Above: The proposed brewery would sit on property behind Anderson’s Ski & Dive on Post Road.

By Elizabeth F. McNamara

A brewery and tap room proposed for the land behind Anderson’s Ski and Dive on Post Road has mobilized some residents of the River Farm neighborhood who say they are worried about traffic and the brewery’s proximity to a school route.

Greenwich Bay Brewery is the name of the proposed business, started by the father-son duo, John and Justin Holmander, both of East Greenwich.

The project is at the first step of the town’s four-step approval process, seeking a master plan approval from the Planning Board. According to Town Planning Lisa Bourbonnais, if the Planning Board votes to approve the master plan, it would be saying yes to the concept of the brewery proposal only. The Holmanders would still need to produce engineering, a storm water report, and a traffic study. In addition, they would need approval of the Zoning Board.

The Planning Board held a public hearing on the project Dec. 5 that ran several hours and included extensive public comment from residents. The hearing is now closed and the Planning Board is scheduled to vote on master plan approval Wednesday, Jan. 9.

A view from Franklin Road of the proposed site of the new brewery. An access road to Franklin would go right here.

The proposed brewery would sit on land formerly occupied by John’s Flowers, which shared a driveway with Anderson’s. The brewery plan calls for access from Franklin Road instead, which is the main point of contention for River Farm residents. They don’t like that brewery patrons would be driving in and out on Franklin, a block-long thoroughfare that connects Post Road to the River Farm neighborhood.

The property is zoned commercial highway, not industrial, so the owners will need to get a special-use permit under an ordinance approved by the Town Council in 2016 that allows such microbreweries to exist in EG’s commercial districts. The theory behind the ordinance, according to Bourbonnais, was that microbreweries are not large-scale manufacturers.

“Day-to-day, it operates a lot like a pub and those are allowed by right in that zone,” she said during an interview in December. End Zone pub, a restaurant-bar, is located two buildings north on Post Road.

John Holmander said the plan is for beer production weekdays 7 a.m. to 5 p.m., employing two to five people. His son, Justin, would be the brewmaster. The tap room would be open 3 to 9 p.m. Monday through Thursday; Friday and Saturday, noon to 10 p.m.; and Sunday, noon to 6 p.m. Under state law, patrons are allowed to consume up to 32 oz. of beer during a visit.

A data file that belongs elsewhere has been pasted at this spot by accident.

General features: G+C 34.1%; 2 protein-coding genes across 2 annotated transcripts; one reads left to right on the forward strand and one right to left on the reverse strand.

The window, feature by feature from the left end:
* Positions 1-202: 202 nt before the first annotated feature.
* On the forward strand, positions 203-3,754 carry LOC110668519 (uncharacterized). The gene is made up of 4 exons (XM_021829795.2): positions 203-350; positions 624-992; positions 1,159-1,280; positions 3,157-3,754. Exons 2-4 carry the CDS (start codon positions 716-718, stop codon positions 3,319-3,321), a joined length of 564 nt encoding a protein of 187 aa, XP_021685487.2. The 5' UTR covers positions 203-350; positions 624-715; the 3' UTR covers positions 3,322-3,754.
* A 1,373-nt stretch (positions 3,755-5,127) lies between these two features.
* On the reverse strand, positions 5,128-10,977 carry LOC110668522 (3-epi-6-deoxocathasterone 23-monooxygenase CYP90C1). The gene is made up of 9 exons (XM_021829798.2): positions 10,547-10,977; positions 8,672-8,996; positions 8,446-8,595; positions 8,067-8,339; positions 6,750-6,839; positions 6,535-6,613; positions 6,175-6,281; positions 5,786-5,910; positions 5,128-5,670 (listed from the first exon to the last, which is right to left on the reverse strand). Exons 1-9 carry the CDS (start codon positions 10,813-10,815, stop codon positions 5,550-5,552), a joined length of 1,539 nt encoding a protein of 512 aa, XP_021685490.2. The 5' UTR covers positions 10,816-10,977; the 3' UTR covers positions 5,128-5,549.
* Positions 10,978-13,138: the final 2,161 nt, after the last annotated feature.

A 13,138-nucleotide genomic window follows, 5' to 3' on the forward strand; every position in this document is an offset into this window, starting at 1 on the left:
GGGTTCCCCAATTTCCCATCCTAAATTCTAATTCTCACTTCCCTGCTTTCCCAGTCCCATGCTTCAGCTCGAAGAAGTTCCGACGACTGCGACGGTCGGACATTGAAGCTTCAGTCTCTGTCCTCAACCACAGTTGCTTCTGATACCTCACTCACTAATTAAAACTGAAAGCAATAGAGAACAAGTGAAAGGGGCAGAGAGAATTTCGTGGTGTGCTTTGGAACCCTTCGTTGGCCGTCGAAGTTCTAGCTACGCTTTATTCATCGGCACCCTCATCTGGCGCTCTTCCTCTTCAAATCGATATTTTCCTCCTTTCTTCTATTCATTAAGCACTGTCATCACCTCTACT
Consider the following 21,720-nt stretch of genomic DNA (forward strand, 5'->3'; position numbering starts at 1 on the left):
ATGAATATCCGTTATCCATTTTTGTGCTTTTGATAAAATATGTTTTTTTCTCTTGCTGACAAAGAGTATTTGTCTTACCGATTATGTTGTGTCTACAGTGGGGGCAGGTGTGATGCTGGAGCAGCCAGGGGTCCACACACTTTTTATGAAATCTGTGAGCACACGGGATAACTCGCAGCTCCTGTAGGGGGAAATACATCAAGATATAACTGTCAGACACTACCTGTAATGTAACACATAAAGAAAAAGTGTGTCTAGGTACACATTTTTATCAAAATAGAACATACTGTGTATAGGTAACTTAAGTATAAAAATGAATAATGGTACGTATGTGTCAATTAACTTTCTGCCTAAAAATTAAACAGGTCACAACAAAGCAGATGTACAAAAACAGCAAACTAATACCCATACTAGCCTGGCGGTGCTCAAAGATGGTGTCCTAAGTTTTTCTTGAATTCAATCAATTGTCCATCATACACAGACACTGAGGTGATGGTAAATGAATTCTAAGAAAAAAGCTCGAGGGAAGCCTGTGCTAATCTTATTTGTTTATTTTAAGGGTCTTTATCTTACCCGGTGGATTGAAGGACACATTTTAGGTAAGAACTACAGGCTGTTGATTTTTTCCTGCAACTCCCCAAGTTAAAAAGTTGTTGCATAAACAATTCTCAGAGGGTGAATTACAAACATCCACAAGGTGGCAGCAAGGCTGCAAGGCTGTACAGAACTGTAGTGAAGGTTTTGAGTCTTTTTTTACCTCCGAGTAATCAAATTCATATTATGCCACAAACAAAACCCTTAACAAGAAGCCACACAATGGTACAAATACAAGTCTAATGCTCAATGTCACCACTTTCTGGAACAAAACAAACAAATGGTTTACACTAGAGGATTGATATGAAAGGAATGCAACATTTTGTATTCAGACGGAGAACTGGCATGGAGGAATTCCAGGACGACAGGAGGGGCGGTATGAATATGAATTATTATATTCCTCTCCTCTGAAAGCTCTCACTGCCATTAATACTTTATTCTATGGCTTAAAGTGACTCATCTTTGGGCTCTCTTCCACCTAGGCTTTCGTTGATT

Craft beer often has a higher alcohol content; residents said they worried that 32 oz. for some patrons would be excessive. Holmander said  microbrew tasting rooms are not like traditional bars, but that employees will be required to go through alcohol serving training regardless.

“I am no more or less concerned than the person who runs the End Zone or Waysider Grille or Siena or Fresco or Meritage,” Holmander said. “Typically, people sample and and decide what they want to take home at craft breweries, he said, comparing their proposal to the microbreweries Whalers in South Kingstown, Newport Storm in Newport, and Gray Sail in Westerly. “This product is more expensive than your ordinary Bud Light. It attracts a different kind of crowd.”

Some residents also expressed concern because Franklin Road is used by school buses coming and going to Meadowbrook Farms Elementary. The school, however, is three-quarters of a mile away from the brewery’s proposed driveway, putting it far outside any legal prohibition.

Some River Farm residents also suggested the project would run into trouble because of nearby flooding issues. Town Planner Bourbonnais disputed that claim, noting the property is not on a mapped flood plain.

“There’s no way we can prevent new construction there on the premise that there are some water issues nearby,” she said. “It has nothing to do with this property.”

A larger issue has to do with the effect of the discharge from breweries in general into the town’s sewer system. East Greenwich already has one microbrewery – Linesider on South County Trail – and discharge from breweries does indeed have a higher acid level than water from many other sources.

“We’re concerned about every manufacturer that comes to East Greenwich. We have limits on what they can discharge,” said Acting Town Manager Joe Duarte, who is head of the town’s public works department. If a brewery exceeds the town’s limit, it would have to treat the discharge before it enters the town system.

Linesider, which opened in November, and did not need to appear before any town boards (it went into an existing building in an industrial zone), is working with the town now on its discharge, Duarte said. Their plant may need to be retrofitted, he said. Greenwich Bay Brewery, alternatively, is still in the design phase, so town specifications can be designed into the plant.

As for the residents’ objections to the brewery, Duarte said, that was all part of the process.

“For developments that come to the town … we welcome everybody’s input,” he said.

While public comment has been closed for the master plan approval process, there will be other opportunities for the public to weigh in on the project, both before the Zoning Board and at a later stage again before the Planning Board.

Holmander said as residents of the town, he and his son are looking to do something that enhances the community.

“We’re firmly rooted in this town,” he said. “This area seems to be a logical spot for it and we’d like to do something for our hometown.”


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